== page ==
The worst of the Great Recession is behind us, but the damage lingers, weighing down communities and families across North Carolina. We are now seven years removed from the financial crisis of 2008, but in North Carolina wages are down, job creation is lagging, and many communities are still stuck in recession.

Given all of the positive headlines lately, it’s easy to get the impression that the recovery is in full swing. Last year was the best since the financial crisis, with North Carolina and the nation finally getting back to the number of jobs that existed before the recession. The unemployment rate has also been dropping since the bottom of the Great Recession in 2009. However, these positive trends do not tell the whole story, particularly in North Carolina.

There are still not enough jobs for everyone who wants to work in North Carolina, but that’s far from the only problem. Simply put, North Carolina’s economy is not working for everyone:

Growth without prosperity: Economic output has rebounded nicely since the worst days of the recession, but it is not translating into larger paychecks for many North Carolinians. Adjusting for inflation, gross state product—which measures the value of all goods and services sold—is up 18.5% compared to 2007, but wages are actually down slightly. Read More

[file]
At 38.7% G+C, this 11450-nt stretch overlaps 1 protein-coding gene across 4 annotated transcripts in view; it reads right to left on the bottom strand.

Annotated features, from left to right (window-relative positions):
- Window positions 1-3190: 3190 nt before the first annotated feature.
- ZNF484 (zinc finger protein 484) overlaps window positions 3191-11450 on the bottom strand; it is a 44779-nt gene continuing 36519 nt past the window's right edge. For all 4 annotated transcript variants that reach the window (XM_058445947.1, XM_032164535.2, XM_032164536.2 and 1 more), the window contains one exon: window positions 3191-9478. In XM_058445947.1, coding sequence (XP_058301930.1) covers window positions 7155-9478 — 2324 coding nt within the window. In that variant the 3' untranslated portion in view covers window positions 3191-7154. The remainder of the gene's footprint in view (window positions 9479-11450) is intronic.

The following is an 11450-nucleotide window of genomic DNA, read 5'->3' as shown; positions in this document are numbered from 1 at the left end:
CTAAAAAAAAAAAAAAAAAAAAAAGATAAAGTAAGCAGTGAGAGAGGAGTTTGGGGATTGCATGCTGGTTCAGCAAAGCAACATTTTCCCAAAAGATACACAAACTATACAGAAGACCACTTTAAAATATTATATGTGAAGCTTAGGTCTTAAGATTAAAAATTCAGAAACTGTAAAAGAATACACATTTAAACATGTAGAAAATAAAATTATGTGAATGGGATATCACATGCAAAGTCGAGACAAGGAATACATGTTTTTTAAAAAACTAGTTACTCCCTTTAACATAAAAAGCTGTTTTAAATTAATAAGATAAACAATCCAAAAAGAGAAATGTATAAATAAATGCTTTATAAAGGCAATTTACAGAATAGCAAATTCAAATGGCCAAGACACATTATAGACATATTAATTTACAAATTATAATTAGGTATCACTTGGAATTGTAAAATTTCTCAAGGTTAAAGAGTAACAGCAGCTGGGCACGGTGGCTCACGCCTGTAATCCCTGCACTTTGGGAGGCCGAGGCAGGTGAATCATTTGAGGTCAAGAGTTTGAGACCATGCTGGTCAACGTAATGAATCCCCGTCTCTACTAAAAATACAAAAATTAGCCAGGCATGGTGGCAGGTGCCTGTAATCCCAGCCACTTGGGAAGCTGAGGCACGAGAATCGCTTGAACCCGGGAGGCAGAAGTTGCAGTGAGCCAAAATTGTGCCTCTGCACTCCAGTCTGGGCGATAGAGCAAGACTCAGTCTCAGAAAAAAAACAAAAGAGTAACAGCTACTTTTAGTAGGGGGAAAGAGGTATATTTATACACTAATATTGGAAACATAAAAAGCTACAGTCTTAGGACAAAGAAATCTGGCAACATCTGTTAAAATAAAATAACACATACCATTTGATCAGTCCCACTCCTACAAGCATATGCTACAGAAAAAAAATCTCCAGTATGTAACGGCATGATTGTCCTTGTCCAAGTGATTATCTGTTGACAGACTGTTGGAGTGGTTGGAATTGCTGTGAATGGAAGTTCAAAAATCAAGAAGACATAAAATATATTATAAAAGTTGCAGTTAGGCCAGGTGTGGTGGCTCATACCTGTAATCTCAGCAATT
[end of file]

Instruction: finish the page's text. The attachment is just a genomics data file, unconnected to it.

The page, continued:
NC Budget and Tax Center

Last week voters in four states–Arkansas, Alaska, Nebraska and South Dakota–approved minimum wage increases that will address in part the eroding value of their state’s minimum wage for workers earning at the lowest end of the wage distribution.  As of January 1st, at least 25 states will have minimum wages higher than the federal level of $7.25.

It turns out voters and state policymakers recognize that the wage floor must have some connection to what workers need to make ends meet and what wage conditions are in the labor market overall.

At Prosperity Watch this week, the Budget & Tax Center looked at the minimum wage to median wage ratio in North Carolina over time.  This ratio signals the strength of a minimum wage relative to local labor market conditions.  The lower the ratio, the fewer goods and services a worker can purchase for every additional hour worked. North Carolina’s minimum wage to median wage ratio fell from 64.4 percent in 1979 to 41.2 percent in 2013.  Find out more at Prosperity Watch here.

NC Budget and Tax Center

This week’s Prosperity Watch uses newly available data from the Economic Policy Institute to shed light on the experience of unemployment for different groups in North Carolina.  While the state performs better than the nation by having a lower barrier to employment for African-American and Latino workers in particular, the unemployment rate for these groups still remains far above where it was before the Great Recession started and is still greater than that for white workers. You can check out the full Prosperity Watch here.

The Economic Policy Institute data is presented in this interactive map that shows North Carolina’s better than average performance in the race to recovery for all groups but the continued need to focus public policies that would reduce barriers for workers of color in our state.